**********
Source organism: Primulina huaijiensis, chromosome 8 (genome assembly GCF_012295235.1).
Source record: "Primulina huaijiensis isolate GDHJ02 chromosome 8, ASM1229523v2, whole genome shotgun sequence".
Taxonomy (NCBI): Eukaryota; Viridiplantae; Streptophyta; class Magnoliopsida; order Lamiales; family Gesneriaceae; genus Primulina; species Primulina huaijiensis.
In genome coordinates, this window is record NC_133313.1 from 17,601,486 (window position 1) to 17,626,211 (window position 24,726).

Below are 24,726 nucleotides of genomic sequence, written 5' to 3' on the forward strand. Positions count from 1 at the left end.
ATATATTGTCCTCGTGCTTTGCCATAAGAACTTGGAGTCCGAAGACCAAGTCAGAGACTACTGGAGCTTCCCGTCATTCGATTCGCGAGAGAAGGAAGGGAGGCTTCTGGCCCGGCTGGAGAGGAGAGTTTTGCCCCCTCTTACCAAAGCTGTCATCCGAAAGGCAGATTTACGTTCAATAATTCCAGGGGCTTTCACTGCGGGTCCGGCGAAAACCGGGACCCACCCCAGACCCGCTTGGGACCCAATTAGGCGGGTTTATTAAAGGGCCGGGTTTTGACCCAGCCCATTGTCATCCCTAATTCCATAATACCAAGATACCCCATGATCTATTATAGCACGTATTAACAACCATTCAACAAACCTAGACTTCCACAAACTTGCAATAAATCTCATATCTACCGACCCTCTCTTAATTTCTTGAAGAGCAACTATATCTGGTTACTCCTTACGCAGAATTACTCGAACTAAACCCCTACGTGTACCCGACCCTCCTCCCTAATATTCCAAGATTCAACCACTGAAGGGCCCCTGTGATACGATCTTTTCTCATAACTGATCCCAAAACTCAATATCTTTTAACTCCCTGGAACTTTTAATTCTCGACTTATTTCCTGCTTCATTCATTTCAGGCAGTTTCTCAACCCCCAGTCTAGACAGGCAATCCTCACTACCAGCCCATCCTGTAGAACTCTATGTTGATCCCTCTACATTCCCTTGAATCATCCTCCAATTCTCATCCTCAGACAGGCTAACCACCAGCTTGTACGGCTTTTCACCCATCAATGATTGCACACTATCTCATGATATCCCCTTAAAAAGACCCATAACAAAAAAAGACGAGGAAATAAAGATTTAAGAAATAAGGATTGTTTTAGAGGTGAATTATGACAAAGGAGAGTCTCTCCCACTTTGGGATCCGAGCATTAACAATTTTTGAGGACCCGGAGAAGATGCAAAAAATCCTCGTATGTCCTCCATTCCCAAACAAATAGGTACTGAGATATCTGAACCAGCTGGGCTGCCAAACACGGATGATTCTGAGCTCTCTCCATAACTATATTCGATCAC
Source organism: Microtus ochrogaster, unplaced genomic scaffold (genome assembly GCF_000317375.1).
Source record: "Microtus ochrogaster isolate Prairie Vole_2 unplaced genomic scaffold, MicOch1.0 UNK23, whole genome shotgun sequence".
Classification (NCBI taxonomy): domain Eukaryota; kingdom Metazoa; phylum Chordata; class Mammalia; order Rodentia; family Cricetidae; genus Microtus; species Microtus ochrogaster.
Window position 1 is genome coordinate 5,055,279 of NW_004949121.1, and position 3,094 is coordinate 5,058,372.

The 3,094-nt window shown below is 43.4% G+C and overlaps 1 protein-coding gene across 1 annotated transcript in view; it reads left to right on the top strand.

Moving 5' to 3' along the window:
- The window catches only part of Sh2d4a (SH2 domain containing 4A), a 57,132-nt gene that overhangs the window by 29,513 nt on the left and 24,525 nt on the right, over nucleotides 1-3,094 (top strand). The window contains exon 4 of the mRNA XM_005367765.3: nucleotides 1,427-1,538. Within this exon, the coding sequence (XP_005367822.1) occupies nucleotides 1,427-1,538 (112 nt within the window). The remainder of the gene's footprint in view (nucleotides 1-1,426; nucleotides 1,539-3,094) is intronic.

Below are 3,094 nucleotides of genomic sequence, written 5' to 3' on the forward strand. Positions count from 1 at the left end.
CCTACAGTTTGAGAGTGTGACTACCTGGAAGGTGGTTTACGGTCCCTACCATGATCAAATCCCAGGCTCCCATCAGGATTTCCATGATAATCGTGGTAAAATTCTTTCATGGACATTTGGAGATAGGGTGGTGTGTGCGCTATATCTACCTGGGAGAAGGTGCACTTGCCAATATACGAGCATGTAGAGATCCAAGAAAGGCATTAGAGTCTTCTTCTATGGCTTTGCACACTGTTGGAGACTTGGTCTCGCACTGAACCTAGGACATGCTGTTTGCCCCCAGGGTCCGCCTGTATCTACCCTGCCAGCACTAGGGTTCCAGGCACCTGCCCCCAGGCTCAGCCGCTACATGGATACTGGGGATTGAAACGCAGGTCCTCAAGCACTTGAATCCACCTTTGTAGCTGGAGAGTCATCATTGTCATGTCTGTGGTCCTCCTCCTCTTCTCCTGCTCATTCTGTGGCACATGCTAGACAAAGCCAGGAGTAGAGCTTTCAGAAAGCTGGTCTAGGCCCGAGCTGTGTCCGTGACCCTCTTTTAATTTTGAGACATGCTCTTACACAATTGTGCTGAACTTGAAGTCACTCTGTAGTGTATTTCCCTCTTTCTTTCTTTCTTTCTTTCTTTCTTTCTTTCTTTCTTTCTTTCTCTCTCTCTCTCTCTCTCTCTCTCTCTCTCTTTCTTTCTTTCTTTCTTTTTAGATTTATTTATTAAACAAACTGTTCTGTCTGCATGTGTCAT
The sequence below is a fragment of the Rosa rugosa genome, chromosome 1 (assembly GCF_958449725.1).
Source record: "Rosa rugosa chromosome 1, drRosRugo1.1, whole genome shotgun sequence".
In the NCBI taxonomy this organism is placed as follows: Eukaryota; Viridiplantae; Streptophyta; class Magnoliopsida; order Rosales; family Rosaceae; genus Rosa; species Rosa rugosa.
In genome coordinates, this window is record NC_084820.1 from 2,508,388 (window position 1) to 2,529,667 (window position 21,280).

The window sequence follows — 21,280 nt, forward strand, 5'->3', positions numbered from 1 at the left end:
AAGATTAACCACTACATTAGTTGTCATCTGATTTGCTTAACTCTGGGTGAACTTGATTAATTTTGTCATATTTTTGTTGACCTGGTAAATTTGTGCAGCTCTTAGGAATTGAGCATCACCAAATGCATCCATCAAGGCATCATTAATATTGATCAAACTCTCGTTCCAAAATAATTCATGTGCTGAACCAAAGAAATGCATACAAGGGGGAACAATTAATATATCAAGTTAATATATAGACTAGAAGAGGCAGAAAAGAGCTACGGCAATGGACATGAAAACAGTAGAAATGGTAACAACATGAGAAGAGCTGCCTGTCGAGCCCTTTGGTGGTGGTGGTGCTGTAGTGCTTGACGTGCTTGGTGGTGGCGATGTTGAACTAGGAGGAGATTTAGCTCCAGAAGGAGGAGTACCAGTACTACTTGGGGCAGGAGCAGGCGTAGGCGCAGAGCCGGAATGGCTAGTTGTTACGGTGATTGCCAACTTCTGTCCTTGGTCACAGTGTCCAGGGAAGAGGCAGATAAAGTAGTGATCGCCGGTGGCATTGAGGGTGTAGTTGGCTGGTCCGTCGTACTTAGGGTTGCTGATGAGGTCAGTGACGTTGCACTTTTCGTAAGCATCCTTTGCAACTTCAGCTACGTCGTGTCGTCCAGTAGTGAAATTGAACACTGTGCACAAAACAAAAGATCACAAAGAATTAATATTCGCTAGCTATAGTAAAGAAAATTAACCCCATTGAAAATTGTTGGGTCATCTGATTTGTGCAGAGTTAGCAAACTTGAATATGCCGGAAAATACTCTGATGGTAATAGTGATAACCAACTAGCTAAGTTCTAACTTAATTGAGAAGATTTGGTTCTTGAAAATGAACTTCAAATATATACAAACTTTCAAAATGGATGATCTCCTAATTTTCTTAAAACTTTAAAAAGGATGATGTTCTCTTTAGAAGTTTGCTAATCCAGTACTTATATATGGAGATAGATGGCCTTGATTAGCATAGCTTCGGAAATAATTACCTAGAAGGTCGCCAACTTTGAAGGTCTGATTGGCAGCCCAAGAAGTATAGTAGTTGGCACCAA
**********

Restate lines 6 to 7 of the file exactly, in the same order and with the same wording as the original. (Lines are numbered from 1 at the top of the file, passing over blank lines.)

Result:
ATATATTGTCCTCGTGCTTTGCCATAAGAACTTGGAGTCCGAAGACCAAGTCAGAGACTACTGGAGCTTCCCGTCATTCGATTCGCGAGAGAAGGAAGGGAGGCTTCTGGCCCGGCTGGAGAGGAGAGTTTTGCCCCCTCTTACCAAAGCTGTCATCCGAAAGGCAGATTTACGTTCAATAATTCCAGGGGCTTTCACTGCGGGTCCGGCGAAAACCGGGACCCACCCCAGACCCGCTTGGGACCCAATTAGGCGGGTTTATTAAAGGGCCGGGTTTTGACCCAGCCCATTGTCATCCCTAATTCCATAATACCAAGATACCCCATGATCTATTATAGCACGTATTAACAACCATTCAACAAACCTAGACTTCCACAAACTTGCAATAAATCTCATATCTACCGACCCTCTCTTAATTTCTTGAAGAGCAACTATATCTGGTTACTCCTTACGCAGAATTACTCGAACTAAACCCCTACGTGTACCCGACCCTCCTCCCTAATATTCCAAGATTCAACCACTGAAGGGCCCCTGTGATACGATCTTTTCTCATAACTGATCCCAAAACTCAATATCTTTTAACTCCCTGGAACTTTTAATTCTCGACTTATTTCCTGCTTCATTCATTTCAGGCAGTTTCTCAACCCCCAGTCTAGACAGGCAATCCTCACTACCAGCCCATCCTGTAGAACTCTATGTTGATCCCTCTACATTCCCTTGAATCATCCTCCAATTCTCATCCTCAGACAGGCTAACCACCAGCTTGTACGGCTTTTCACCCATCAATGATTGCACACTATCTCATGATATCCCCTTAAAAAGACCCATAACAAAAAAAGACGAGGAAATAAAGATTTAAGAAATAAGGATTGTTTTAGAGGTGAATTATGACAAAGGAGAGTCTCTCCCACTTTGGGATCCGAGCATTAACAATTTTTGAGGACCCGGAGAAGATGCAAAAAATCCTCGTATGTCCTCCATTCCCAAACAAATAGGTACTGAGATATCTGAACCAGCTGGGCTGCCAAACACGGATGATTCTGAGCTCTCTCCATAACTATATTCGATCAC
Source organism: Microtus ochrogaster, unplaced genomic scaffold (genome assembly GCF_000317375.1).